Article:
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Edward Mangano seeks public campaign financing in Nassau

Nassau County Executive Ed Mangano delivers his State

Nassau County Executive Ed Mangano delivers his State of the County speech at the Museum of American Armor in Old Bethpage on Tuesday, March 15, 2016. Credit: Newsday / J. Conrad Williams Jr.

Nassau County Executive Edward Mangano used his State of the County address Tuesday night to press state lawmakers to enact public financing of political campaigns, calling it the best way to remove political influence from the county’s contracting system.

Mangano told a crowd of more than 400 at the Museum of American Armor at the Old Bethpage that the best way to avoid “the appearance of influence in the contracting process” is through publicly funded campaigns. The proposal is a reaction to a series of controversies involving county contracts.

Mangano, a Republican, last year pledged to create a public financing system in Nassau. But he reversed course in December after officials cited concerns about the cost and the potential for pre-empting state election laws.

Mangano cited new local laws requiring lobbyists to disclose the identity of their clients, for contractors to divulge their political donations and lowering the threshold for legislative review of contracts.

“Under my administration there is now a procurement system that has historic levels of transparency, oversight, and checks and balances,” Mangano said.

Minority Leader Kevan Abrahams (D-Freeport) said the measures are “not strong enough.” Democrats, who want an independent inspector general to oversee contracts, are blocking $275 million in borrowing for capital projects until the GOP creates the role.

Presiding Officer Norma Gonsalves (R-East Meadow) said the legislature “has done everything we are supposed to do” on contracts and she called on Democrats to approve the borrowing.

Mangano says an IG is not needed because the county Commissioner of Investigations already performs the work.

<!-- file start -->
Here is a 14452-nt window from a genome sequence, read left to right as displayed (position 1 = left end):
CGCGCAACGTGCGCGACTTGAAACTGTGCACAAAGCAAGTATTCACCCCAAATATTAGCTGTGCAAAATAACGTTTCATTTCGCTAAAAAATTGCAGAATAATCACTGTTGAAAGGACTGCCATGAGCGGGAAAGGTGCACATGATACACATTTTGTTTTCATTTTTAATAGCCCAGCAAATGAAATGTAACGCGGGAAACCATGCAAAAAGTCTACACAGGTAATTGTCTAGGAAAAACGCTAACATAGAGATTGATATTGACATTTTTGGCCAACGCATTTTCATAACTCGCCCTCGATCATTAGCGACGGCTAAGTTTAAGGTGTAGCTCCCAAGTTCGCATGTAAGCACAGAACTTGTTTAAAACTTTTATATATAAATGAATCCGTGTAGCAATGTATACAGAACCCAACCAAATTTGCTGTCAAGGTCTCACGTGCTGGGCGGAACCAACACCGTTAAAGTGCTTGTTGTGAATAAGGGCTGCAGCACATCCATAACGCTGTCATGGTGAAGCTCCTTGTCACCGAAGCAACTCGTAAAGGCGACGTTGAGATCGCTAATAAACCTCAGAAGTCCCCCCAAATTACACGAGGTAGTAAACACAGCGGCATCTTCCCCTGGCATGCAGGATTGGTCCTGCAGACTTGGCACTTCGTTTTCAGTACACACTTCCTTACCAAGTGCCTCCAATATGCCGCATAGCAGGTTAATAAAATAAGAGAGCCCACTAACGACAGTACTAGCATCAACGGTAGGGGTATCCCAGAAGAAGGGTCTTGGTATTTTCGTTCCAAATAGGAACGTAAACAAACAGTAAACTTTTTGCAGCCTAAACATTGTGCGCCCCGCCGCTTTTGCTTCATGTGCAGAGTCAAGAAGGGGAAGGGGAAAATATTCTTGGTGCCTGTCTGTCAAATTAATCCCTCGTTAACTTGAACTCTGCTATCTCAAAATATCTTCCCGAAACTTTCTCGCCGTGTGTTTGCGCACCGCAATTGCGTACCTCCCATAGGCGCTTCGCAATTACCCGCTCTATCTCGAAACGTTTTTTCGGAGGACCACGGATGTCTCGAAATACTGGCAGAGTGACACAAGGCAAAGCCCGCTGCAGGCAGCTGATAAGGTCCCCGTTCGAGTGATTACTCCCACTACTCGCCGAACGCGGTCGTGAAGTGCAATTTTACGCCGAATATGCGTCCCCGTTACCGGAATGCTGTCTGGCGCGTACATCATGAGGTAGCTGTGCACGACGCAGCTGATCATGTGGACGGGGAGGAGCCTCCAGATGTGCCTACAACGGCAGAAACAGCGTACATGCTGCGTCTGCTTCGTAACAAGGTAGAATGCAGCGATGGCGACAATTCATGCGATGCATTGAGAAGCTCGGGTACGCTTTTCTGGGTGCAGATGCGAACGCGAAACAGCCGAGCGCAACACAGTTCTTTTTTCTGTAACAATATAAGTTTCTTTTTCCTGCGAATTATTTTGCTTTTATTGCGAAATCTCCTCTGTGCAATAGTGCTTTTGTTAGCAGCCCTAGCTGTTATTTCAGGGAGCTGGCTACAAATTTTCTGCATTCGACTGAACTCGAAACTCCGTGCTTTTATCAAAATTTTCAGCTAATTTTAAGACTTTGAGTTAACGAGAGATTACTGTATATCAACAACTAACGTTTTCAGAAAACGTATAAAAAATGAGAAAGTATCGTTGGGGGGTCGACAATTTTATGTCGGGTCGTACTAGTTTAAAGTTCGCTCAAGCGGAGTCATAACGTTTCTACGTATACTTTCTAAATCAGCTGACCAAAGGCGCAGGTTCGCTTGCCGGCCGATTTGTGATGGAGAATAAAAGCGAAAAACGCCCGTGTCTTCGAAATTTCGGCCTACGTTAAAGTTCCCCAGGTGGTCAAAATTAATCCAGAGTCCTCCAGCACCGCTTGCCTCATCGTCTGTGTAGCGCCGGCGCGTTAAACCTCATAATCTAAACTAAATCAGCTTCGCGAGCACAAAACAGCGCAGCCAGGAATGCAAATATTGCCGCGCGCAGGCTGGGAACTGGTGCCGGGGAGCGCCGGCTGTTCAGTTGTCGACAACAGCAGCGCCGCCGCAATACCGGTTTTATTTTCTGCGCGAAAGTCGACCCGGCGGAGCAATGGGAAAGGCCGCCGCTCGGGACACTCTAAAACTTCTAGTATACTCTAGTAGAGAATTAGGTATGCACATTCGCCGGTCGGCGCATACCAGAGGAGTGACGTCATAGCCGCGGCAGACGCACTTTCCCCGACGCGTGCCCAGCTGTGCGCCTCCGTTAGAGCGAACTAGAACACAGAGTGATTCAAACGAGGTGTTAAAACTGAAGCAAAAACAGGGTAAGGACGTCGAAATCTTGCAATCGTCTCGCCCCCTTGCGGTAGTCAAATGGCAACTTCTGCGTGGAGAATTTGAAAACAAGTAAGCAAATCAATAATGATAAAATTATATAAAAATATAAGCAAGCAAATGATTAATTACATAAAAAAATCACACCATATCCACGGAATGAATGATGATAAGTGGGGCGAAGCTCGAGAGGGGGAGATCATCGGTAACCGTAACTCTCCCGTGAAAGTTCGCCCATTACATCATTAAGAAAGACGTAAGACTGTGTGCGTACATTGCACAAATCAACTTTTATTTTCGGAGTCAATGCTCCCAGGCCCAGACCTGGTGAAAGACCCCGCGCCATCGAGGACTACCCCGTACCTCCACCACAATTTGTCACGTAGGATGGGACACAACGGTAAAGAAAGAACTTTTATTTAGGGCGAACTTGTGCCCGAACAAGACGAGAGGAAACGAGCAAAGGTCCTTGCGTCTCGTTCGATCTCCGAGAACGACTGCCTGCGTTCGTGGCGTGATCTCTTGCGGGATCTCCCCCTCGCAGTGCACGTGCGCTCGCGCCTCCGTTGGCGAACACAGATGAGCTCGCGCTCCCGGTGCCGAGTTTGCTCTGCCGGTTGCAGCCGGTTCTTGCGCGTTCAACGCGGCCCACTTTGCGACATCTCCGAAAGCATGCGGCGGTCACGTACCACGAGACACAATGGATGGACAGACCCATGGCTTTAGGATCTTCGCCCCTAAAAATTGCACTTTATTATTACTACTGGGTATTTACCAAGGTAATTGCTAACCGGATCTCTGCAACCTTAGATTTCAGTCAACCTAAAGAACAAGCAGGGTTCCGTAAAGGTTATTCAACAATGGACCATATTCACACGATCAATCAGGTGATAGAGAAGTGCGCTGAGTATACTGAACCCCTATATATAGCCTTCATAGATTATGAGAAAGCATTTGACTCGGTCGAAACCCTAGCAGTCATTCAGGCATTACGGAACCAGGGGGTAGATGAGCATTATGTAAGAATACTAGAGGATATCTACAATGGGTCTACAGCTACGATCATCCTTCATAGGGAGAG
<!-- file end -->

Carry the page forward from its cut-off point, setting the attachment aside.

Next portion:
Mangano in his speech — his seventh since taking office in 2009 — also highlighted county efforts to transform 51 acres of blacktop around the Nassau Coliseum into a bio-tech park.

He said he wants $225 million — half the $450 million set aside by the state in the 2016 budget for Long Island projects — to build an economic center around the arena to attract research and development companies.

Mangano would use the funds to build a 2,700-spot parking garage two floors of office space on top; a new 8.5-mile rapid bus transit route in central Nassau; three pedestrian bridges and an outdoor plaza.

Brooklyn developer Bruce Ratner is spending $260.5 million to renovate the Coliseum and build an adjacent retail and entertainment district.

Separately, Memorial Sloan Kettering Cancer Center will spend $140 million to build an outpatient treatment center and the state will help fund a $350 million Center for Bioelectronic Medicine at the Hub.

Mangano’s speech also hit on the county’s statewide low unemployment rate, efforts to combat heroin abuse and attract businesses.

And while Mangano cited six consecutive budgets without a property tax increase for residents earning less than $500,000, his 2015 and 2016 plans included hikes that were covered by a state rebate. The legislature kept the 2015 hike but removed the 2016 increase.

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